Module 5.04
Gas Stoichiometry
Stoichiometry Using the Ideal Gas Law
• If you are given the volume, pressure and
temperature of a gaseous reaction you can
use the ideal gas law to solve for moles
before solving a stoichiometry problem.
• n = PV
n = # of moles
P = Pressure in atm
V = Volume in Liters
R = Ideal gas constant in 0.0821 L x atm
Mol x K
• It’s a process that allows us to
mathematically convert and calculate
the relationships between the amount of
reactants and products in a chemical
Example 1 (Ideal gas law before stoichiometry)
• How many grams of sodium chloride can
react with 18.3 liters of fluorine gas at 1.2
atmospheres at 299 kelvins?
F2(g) + 2 NaCL(s)
Cl2 (g) + 2NaF (s)
1. Make sure your equation is balance
2. Always write down what you know
V = 18.3 L
P = 1.2 atm
T = 299 K
R = 0.0821 L atm
Mol K
Example 1 (con’t)
n(F2) = 1.2 atm x 18.3 L
0.0821 x 299K
n(F2)= 0.895 mol F2
Now that you have the amount of F2 in moles, you
can start the stoichiometry problem.
0.895 mol F2 x 2 mol NaCl x 58.44 g NaCl
= 105 g NaCl
1 mol F2
1 mol NaCl
Practice 1
How many grams of sodium metal are needed to react
completely with 17.8 liters of chlorine gas at 297 kelvins
and 1.25 atmospheres?
2Na(s) + Cl2(g)  2 NaCl(s)
Example 2 (Ideal gas law after stoichiometry)
If you are asked to solve for the volume or pressure of a gaseous
Product, you can first solve for moles of that product using stoichiometry
and then plug that value into the ideal gas law.
V = nRT or
P = nRT
Example 2
If 52.0 g of magnesium metal react with excess hydrochloric
acid, how many liters of hydrogen gas can be produced at 27 C
And 0.97 atmospheres?
Mg(s) + 2HCl(aq)  H2(g) + MgCl2 (aq)
1 mol Mg x 1 mol H2
52.0 g Mg x
24.3 g Mg 1 mol Mg
(2.14 mol H2)(0.0821)(300 K)
0.97 atm
V (H2) =
54.3 L of H2 gas
= 2.14 mol H2
Practice 2
If 45.8 grams of lithium metal react with excess water, how
many liters of hydrogen gas will be produced at 27.5 C and
1.35 atmospheres?
2 Li (s) + 2 H2O (l)  2 NaOH (aq) + H2 (g)
Mole Ratios and Coefficients
2 CO (g) + O2 (g)  2 CO2 (g)
The coefficients in this balanced equation provide a volume
ration between gases when they are at the same
temperature and pressure.
A given volume of oxygen gas will react with twice that
volume of carbon dioxide, because the ration of O2 to CO is
1:2 (given by the coefficients)
The coefficients provide volume ratios (only gaseous reactants
and products) that can be used in stoichiometry calculations
involving volume.
Practice 1
2 CO (g) + O2 (g)  2 CO2 (g)
Assuming all volume measurements are made at the same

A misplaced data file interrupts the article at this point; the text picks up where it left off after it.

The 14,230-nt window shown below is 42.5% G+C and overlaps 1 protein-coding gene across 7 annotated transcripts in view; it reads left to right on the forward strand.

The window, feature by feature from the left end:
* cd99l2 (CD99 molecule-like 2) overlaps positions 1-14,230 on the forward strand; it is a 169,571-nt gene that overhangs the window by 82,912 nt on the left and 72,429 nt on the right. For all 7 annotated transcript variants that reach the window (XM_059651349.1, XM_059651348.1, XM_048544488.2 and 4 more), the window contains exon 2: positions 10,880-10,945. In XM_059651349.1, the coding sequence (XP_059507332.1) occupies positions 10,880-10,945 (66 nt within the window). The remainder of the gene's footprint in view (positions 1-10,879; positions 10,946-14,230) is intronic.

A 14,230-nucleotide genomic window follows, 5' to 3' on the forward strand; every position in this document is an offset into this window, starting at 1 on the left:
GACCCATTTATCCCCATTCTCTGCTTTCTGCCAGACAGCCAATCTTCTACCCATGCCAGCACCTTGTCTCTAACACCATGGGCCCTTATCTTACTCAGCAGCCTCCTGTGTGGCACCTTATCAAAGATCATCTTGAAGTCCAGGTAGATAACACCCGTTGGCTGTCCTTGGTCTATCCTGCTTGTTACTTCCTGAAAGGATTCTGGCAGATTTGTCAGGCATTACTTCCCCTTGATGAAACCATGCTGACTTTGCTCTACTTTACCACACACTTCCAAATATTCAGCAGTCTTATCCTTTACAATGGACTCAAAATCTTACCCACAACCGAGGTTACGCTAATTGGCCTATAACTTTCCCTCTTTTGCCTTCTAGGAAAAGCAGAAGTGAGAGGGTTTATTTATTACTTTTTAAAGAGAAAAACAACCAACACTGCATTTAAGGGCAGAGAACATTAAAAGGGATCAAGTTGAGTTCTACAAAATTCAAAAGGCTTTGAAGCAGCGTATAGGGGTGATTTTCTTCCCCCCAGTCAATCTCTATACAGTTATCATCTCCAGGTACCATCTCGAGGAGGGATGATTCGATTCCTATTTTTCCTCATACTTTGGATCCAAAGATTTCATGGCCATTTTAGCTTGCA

temperature and pressure, how many milliliters of carbon
dioxide gas be produced when 206.5 milliliters of oxygen gas
react with excess carbon monoxide?
Practice 2
C3H8 (g) + 5 O2 (g)  3 CO2 (g) + 4 H2O (l)
How many liters of propane gas (C3H8) need to be combusted to
produce 3.8 liters of carbon dioxide, if all measurements are
taken at the same temperature and pressure?
Temperature and Pressure
STP = standard temperature and pressure
T = 273.15 kelvins
P = 1.0 atm
1 mol of gas
22.4 L
22.4 L
1 mol of gas
These ratios can be used within a stoichiometry calculation
whenever conditions are at STP
This relationship between volume and moles replaces the
need to use the ideal gas law.
Practice 1
How many grams of calcium oxide (lime) would be produced
when 50.0 liters of carbon dioxide is produced at STP?
CaCO3 (s)  CaO (s) + CO2 (g)
Diffusion and Effusion
Diffusion - The gradual mixing of two gases because of the
spontaneous, random motion of their particles.
Effusion - The movement of gas particles through a small
opening in the container wall due to the pressure and
particle movement inside the container.
The relationship between mass and velocity is expressed
by the gas law known as Graham’s Law:
√ Molar mass of B
Rate of effusion of A
Rate of effusion of B
√ Molar mass of A
Variations of Graham’s Law
rate of effusion of A
rate of effusion of B
√ Molar mass of B
√ Molar mass of A
√ Molar mass of B
velocity of A
velocity of B
√ Molar mass of A
rate of diffusion of A
rate of diffusion of B
√ Molar mass of B
√ Molar mass of A
Practice 1 (effusion)
A sample of hydrogen gas (H2) effuses through a porous
7.96 times faster than an unknown gas. What is the molar
mass of the unknown gas?
Practice 2 (diffusion)
Under certain conditions argon (Ar) gas diffuses at a rate of
5.2 centimeters per second. Under the same conditions, an
unknown gas diffuses at a rate of 3.5 centimeters per
second. What is the approximate molar mass of the unknown
Practice 3
Which sample of gas would effuse the fastest under the
same temperature and pressure conditions? Use the periodic
table to help answer this question.

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